Abstract

Clinical manifestations, pathophysiology, treatment and outcome of inflammatory bowel diseases in older people

Butter M1, Weiler S2, Biedermann L1, Scharl M1, Rogler G1, Bischoff-Ferrari HA2, Misselwitz B3. Maturitas. 2018 Apr;110:71-78. doi: 10.1016/j.maturitas.2018.01.015. Epub 2018 Jan 31.
 
     

Author information

1 Division of Gastroenterology and Hepatology, University Hospital Zurich (USZ) and Zurich University, Zurich, Switzerland.

2 Department of Geriatrics and Aging Research, University Hospital Zurich (USZ) and Zurich University, Zurich, Switzerland; Division of Clinical Pharmacology and Toxicology, University Hospital Zurich (USZ) and Zurich University, Zurich, Switzerland.

3 Division of Gastroenterology and Hepatology, University Hospital Zurich (USZ) and Zurich University, Zurich, Switzerland. Electronic address: benjamin.misselwitz@usz.ch.

Abstract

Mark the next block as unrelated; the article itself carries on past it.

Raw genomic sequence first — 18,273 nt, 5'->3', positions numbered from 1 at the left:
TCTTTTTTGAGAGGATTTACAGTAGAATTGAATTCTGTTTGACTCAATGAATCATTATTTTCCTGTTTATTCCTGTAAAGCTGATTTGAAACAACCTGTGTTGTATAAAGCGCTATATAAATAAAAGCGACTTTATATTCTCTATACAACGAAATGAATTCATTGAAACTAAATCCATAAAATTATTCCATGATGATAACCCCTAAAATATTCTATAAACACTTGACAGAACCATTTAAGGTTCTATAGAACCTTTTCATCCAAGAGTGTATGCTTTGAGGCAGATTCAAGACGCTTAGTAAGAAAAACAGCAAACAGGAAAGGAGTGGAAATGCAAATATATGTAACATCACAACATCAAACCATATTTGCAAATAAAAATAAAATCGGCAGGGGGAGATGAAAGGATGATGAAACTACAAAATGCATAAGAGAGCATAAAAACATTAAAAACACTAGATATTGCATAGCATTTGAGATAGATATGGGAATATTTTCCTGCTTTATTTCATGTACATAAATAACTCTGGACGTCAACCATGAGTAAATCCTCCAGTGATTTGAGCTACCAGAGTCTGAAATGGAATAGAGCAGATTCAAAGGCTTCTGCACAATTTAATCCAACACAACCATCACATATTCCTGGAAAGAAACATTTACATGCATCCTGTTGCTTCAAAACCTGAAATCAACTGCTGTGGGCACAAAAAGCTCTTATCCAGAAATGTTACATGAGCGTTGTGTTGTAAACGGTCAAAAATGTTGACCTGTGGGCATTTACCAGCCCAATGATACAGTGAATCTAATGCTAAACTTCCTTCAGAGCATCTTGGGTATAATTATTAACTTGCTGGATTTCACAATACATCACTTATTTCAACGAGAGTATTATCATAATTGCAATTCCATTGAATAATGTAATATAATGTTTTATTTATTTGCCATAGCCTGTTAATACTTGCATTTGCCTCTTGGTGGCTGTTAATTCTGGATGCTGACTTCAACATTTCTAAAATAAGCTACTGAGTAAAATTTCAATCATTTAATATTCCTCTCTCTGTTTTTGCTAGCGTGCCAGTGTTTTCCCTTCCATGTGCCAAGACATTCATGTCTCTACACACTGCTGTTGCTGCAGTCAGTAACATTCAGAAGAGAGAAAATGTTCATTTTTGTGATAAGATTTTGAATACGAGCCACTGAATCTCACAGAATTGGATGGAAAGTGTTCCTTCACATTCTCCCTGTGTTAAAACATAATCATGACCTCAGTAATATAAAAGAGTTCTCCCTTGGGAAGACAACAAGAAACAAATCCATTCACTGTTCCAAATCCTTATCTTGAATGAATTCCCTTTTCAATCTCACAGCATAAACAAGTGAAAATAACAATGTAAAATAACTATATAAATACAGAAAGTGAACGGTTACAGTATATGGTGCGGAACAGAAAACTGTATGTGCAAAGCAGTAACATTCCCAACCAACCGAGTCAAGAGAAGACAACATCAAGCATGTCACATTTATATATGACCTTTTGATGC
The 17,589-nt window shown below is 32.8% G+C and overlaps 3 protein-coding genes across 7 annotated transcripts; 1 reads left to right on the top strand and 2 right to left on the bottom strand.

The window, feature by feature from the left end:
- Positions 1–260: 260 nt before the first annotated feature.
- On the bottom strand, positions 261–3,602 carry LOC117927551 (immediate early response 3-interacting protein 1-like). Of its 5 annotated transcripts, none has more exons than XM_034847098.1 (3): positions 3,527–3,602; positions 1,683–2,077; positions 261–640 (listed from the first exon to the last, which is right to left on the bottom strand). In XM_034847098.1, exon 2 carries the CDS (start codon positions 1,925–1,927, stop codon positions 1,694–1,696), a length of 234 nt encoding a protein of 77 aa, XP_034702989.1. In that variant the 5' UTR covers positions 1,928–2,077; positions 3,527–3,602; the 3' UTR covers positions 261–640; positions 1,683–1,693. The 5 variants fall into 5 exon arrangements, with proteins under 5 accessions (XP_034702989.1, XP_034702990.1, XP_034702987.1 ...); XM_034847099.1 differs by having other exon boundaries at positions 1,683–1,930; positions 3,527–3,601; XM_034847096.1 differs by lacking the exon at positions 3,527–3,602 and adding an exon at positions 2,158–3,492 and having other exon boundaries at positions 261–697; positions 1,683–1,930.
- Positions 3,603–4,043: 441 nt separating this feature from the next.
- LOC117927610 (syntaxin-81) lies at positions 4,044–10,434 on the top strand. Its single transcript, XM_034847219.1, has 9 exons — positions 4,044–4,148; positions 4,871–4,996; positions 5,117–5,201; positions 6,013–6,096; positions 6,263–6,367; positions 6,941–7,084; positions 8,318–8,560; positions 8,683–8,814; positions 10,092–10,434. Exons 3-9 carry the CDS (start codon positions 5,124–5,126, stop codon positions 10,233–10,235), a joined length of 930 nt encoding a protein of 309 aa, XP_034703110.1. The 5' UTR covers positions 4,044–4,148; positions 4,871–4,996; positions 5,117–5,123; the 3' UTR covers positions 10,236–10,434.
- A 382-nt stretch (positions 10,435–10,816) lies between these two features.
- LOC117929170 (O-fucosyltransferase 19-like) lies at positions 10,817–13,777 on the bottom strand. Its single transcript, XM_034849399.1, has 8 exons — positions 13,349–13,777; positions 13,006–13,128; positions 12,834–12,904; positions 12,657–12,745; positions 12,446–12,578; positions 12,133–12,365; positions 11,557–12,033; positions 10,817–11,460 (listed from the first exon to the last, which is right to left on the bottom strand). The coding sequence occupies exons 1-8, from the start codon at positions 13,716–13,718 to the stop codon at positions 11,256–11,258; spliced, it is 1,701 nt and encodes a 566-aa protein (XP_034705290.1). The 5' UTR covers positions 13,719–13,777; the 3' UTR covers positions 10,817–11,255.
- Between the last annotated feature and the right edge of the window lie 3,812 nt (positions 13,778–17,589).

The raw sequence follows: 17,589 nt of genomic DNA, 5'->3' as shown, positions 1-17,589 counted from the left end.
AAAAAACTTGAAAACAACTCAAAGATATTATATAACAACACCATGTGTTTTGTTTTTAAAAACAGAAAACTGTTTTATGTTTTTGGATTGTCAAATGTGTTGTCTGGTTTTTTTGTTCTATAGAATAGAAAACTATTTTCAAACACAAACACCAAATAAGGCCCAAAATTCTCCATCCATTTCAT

Approximately 10-20% of inflammatory bowel disease (IBD) cases are diagnosed after 60 years of age. Due to the high prevalence of conditions mimicking IBD at older age - including bowel disease associated with non-steroidal anti-inflammatory drugs, diverticulitis, and microscopic colitis - differential diagnosis of IBD among older adults is frequently delayed. Late-onset IBD is characterized by a predominance of colonic disease and an overall milder disease course; disease progression and new intestinal manifestations are rare. However, older patients are less able to tolerate inflammation and their risk of mortality from severe disease is increased. Management of late-onset IBD has been insufficiently studied since older adults are underrepresented in clinical trials and specific problems of older patients such as incontinence have not been addressed. To date, treatment generally follows the same principles as in the younger. However, older patients are at higher risk of severe adverse effects of the disease and its treatments, including bone and muscle loss, infections and lymphoma. Therefore, the safety profile of a given drug is of paramount importance in older patients with IBD. Colectomy with ileo-anal pouch anastomosis for refractory ulcerative colitis can be performed safely, although functional results may be inferior to those in middle-aged patients. To decrease mortality among older patients, a timely surgical intervention is important. Patients with late-onset IBD frequently develop colorectal carcinoma within 8 years of diagnosis; therefore, colorectal cancer screening immediately after diagnosis should be considered. Further, the clinical care of older patients with IBD needs to extend to overall health, including nutrition, vaccination, bone, muscle and mental health.

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